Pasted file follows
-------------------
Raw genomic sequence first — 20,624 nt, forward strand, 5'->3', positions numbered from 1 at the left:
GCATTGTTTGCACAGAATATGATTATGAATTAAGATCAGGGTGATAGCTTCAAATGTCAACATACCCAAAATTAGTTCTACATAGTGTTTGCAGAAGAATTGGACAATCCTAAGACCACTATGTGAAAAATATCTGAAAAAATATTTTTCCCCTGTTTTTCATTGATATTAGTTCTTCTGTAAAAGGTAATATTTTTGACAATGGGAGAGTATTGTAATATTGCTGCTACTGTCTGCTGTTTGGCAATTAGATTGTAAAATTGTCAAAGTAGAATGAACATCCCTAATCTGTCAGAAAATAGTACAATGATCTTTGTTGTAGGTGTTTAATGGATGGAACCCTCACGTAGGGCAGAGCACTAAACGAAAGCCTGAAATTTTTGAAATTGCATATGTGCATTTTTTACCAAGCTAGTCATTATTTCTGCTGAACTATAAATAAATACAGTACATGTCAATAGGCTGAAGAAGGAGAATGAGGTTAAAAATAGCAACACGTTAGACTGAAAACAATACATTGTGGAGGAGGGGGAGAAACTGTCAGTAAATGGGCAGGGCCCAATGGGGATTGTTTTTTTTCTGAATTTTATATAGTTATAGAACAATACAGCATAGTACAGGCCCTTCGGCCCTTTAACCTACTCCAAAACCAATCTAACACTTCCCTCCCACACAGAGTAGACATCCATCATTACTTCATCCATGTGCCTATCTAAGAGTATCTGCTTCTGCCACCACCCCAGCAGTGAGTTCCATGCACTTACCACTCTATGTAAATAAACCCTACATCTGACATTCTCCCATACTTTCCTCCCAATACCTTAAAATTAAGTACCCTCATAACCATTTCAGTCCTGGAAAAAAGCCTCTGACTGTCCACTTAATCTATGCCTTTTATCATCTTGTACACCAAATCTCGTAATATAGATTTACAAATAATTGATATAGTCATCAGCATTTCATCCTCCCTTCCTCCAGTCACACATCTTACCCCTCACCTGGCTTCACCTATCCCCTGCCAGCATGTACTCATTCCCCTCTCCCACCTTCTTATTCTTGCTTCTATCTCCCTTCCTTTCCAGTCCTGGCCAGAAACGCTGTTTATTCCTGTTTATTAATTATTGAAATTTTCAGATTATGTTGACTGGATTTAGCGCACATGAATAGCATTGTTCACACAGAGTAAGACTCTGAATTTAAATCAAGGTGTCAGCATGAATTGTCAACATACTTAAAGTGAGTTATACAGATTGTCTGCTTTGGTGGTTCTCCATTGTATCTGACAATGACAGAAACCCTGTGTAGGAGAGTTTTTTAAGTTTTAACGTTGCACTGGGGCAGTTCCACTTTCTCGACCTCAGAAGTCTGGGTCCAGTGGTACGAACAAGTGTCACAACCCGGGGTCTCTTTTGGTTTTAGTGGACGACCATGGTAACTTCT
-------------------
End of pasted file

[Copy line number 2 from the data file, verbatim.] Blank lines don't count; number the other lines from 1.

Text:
GCATTGTTTGCACAGAATATGATTATGAATTAAGATCAGGGTGATAGCTTCAAATGTCAACATACCCAAAATTAGTTCTACATAGTGTTTGCAGAAGAATTGGACAATCCTAAGACCACTATGTGAAAAATATCTGAAAAAATATTTTTCCCCTGTTTTTCATTGATATTAGTTCTTCTGTAAAAGGTAATATTTTTGACAATGGGAGAGTATTGTAATATTGCTGCTACTGTCTGCTGTTTGGCAATTAGATTGTAAAATTGTCAAAGTAGAATGAACATCCCTAATCTGTCAGAAAATAGTACAATGATCTTTGTTGTAGGTGTTTAATGGATGGAACCCTCACGTAGGGCAGAGCACTAAACGAAAGCCTGAAATTTTTGAAATTGCATATGTGCATTTTTTACCAAGCTAGTCATTATTTCTGCTGAACTATAAATAAATACAGTACATGTCAATAGGCTGAAGAAGGAGAATGAGGTTAAAAATAGCAACACGTTAGACTGAAAACAATACATTGTGGAGGAGGGGGAGAAACTGTCAGTAAATGGGCAGGGCCCAATGGGGATTGTTTTTTTTCTGAATTTTATATAGTTATAGAACAATACAGCATAGTACAGGCCCTTCGGCCCTTTAACCTACTCCAAAACCAATCTAACACTTCCCTCCCACACAGAGTAGACATCCATCATTACTTCATCCATGTGCCTATCTAAGAGTATCTGCTTCTGCCACCACCCCAGCAGTGAGTTCCATGCACTTACCACTCTATGTAAATAAACCCTACATCTGACATTCTCCCATACTTTCCTCCCAATACCTTAAAATTAAGTACCCTCATAACCATTTCAGTCCTGGAAAAAAGCCTCTGACTGTCCACTTAATCTATGCCTTTTATCATCTTGTACACCAAATCTCGTAATATAGATTTACAAATAATTGATATAGTCATCAGCATTTCATCCTCCCTTCCTCCAGTCACACATCTTACCCCTCACCTGGCTTCACCTATCCCCTGCCAGCATGTACTCATTCCCCTCTCCCACCTTCTTATTCTTGCTTCTATCTCCCTTCCTTTCCAGTCCTGGCCAGAAACGCTGTTTATTCCTGTTTATTAATTATTGAAATTTTCAGATTATGTTGACTGGATTTAGCGCACATGAATAGCATTGTTCACACAGAGTAAGACTCTGAATTTAAATCAAGGTGTCAGCATGAATTGTCAACATACTTAAAGTGAGTTATACAGATTGTCTGCTTTGGTGGTTCTCCATTGTATCTGACAATGACAGAAACCCTGTGTAGGAGAGTTTTTTAAGTTTTAACGTTGCACTGGGGCAGTTCCACTTTCTCGACCTCAGAAGTCTGGGTCCAGTGGTACGAACAAGTGTCACAACCCGGGGTCTCTTTTGGTTTTAGTGGACGACCATGGTAACTTCT